Monday, April 16, 2012

Numerous melanocytic nevi and lentigines

This question has no specific answer, but was meant to elicit a specific strategy for evaluating and managing patients like this.  The patient has a mix of sunburn lentigines, wildly dysplastic nevi and at least one or two possible melanomas.  So, friends, how do you deal with someone like this who just walks into your office?

The most important part of your game plan is to win this person over, so he trusts you to monitor him, optimally for the rest of his life.  These lesions are guaranteed to change over time, and your job is to pick them off when they start to get too far down the path toward malignancy.  Some of you use dermatoscopes, which are a great tool, but others rely on the naked eye and biopsy those spots which stand out.  

I do not use a dermatoscope.  It is a personal preference, and based on having to remove many melanomas which had been evaluated previously by dermatoscopy and found to be non-malignant.  That being said, I do believe dermatoscopes can at times set your mind at ease about some of the lesions you encounter in the course of a busy day.  So, if you like them, don't let your naked eye be trumped by your dermatoscope, still biopsy the outliers that don't fit with the rest of the lesions.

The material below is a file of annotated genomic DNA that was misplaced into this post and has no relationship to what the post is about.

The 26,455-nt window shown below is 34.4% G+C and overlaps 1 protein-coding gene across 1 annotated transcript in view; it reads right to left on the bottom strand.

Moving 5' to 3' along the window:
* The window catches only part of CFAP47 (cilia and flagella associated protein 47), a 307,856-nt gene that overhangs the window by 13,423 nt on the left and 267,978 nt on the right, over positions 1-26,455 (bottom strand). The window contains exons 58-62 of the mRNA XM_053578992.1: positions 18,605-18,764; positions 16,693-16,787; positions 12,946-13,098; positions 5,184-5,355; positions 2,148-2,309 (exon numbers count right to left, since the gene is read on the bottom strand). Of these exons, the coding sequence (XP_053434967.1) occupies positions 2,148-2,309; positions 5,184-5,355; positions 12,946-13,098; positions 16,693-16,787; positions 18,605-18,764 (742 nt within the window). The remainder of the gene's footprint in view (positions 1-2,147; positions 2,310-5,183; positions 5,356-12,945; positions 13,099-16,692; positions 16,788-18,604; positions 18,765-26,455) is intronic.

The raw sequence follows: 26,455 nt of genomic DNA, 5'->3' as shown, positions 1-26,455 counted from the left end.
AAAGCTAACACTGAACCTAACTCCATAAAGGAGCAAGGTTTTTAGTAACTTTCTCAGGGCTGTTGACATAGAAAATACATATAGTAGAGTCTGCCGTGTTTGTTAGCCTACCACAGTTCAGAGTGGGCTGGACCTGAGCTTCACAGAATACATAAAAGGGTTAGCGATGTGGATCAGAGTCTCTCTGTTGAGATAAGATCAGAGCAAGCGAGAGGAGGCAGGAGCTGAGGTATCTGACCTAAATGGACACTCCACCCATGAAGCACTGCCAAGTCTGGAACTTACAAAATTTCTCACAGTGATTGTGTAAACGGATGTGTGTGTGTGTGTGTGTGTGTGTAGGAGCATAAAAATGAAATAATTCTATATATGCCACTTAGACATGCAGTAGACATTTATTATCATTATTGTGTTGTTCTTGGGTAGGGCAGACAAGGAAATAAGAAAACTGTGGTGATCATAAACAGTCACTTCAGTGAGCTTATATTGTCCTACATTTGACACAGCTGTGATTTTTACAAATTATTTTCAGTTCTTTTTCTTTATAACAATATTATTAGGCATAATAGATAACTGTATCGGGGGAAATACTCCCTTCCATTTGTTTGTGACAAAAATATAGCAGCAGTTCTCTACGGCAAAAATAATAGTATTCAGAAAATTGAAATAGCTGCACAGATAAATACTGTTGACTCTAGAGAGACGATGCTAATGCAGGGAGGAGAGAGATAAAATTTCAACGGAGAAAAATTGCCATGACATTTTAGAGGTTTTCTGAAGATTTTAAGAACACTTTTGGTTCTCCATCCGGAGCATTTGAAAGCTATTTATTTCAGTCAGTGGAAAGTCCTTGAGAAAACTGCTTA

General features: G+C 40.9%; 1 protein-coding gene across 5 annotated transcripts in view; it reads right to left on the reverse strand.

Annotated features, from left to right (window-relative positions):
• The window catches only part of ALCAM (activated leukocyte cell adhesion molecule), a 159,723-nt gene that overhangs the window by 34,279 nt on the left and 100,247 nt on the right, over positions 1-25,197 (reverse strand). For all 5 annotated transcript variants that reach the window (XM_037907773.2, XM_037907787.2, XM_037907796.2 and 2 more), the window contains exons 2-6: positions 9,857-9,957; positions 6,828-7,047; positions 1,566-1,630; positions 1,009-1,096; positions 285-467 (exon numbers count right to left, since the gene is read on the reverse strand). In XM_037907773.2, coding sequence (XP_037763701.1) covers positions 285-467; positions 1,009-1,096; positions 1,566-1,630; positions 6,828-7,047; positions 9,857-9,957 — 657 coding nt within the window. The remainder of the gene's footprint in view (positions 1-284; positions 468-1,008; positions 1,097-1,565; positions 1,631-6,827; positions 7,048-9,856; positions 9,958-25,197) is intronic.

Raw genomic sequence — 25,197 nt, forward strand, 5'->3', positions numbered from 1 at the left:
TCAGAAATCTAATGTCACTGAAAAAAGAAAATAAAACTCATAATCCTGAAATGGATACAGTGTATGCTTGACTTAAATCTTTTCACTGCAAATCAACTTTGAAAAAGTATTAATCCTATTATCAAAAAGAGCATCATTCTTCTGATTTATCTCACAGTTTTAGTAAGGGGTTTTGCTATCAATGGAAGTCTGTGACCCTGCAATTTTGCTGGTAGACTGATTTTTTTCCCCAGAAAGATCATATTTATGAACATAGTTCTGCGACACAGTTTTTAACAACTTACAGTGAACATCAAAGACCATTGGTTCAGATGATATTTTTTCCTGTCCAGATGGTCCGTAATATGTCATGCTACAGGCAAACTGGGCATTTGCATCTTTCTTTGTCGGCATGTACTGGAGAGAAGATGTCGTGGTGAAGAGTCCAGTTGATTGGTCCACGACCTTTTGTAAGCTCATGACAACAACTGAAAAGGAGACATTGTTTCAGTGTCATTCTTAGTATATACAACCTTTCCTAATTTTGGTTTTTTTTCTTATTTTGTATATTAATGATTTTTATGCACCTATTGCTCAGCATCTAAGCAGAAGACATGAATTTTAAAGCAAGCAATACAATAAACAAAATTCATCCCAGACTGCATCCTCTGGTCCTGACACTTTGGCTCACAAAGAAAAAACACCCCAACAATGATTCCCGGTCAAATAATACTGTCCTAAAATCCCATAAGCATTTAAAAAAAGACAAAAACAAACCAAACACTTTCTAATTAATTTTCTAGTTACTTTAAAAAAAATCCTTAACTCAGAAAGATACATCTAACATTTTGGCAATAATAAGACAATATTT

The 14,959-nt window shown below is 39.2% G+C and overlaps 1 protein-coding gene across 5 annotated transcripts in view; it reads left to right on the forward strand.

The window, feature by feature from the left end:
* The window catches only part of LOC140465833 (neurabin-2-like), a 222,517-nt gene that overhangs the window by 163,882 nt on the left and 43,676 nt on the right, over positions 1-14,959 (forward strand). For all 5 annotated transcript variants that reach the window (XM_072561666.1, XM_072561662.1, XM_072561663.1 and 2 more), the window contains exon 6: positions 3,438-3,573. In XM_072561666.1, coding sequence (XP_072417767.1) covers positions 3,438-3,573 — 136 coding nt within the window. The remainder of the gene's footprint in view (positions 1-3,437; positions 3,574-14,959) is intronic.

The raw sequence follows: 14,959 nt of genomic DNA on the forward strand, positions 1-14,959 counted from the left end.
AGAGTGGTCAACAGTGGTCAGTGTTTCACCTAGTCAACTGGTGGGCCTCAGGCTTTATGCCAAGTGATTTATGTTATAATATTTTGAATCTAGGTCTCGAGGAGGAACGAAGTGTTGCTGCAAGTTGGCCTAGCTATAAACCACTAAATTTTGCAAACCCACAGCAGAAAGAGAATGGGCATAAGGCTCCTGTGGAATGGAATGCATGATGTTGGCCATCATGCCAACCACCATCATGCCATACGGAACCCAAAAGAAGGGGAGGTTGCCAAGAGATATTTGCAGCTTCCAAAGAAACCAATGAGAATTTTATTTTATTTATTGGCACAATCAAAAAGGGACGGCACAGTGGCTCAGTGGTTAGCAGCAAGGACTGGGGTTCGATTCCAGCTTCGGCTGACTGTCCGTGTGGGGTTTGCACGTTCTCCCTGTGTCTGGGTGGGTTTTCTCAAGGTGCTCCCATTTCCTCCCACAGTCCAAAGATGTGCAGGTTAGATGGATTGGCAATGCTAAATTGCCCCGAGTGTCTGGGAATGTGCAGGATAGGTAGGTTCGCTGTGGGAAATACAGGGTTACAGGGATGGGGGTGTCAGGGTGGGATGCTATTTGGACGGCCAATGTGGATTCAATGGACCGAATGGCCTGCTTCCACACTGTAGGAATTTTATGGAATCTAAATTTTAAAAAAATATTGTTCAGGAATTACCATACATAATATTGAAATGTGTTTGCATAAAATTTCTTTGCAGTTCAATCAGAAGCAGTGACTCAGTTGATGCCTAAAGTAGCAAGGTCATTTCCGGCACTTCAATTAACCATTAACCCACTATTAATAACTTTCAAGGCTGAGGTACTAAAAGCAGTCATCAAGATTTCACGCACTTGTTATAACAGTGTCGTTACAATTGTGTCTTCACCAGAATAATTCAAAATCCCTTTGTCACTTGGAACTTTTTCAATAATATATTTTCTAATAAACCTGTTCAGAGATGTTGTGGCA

The ones I would DEFINITELY biopsy on this guy are the one in the left scapular area and the one on the right upper back with the hyperpigmented poles.  After biopsying those, I would ask him to come back in three months, and keep the close follow ups going until I had biopsied all of the crazy lesions on his back.  I would not feel compelled to biopsy any of his sunburn lentigines.  He should get at the very minimum evaluations every six months.

Since this was such a difficult (can't see the lesions up close) and ambiguous question, I gave you credit for a sharp critical evaluation of the numerous lesions, with a game plan to biopsy the most abnormal ones.

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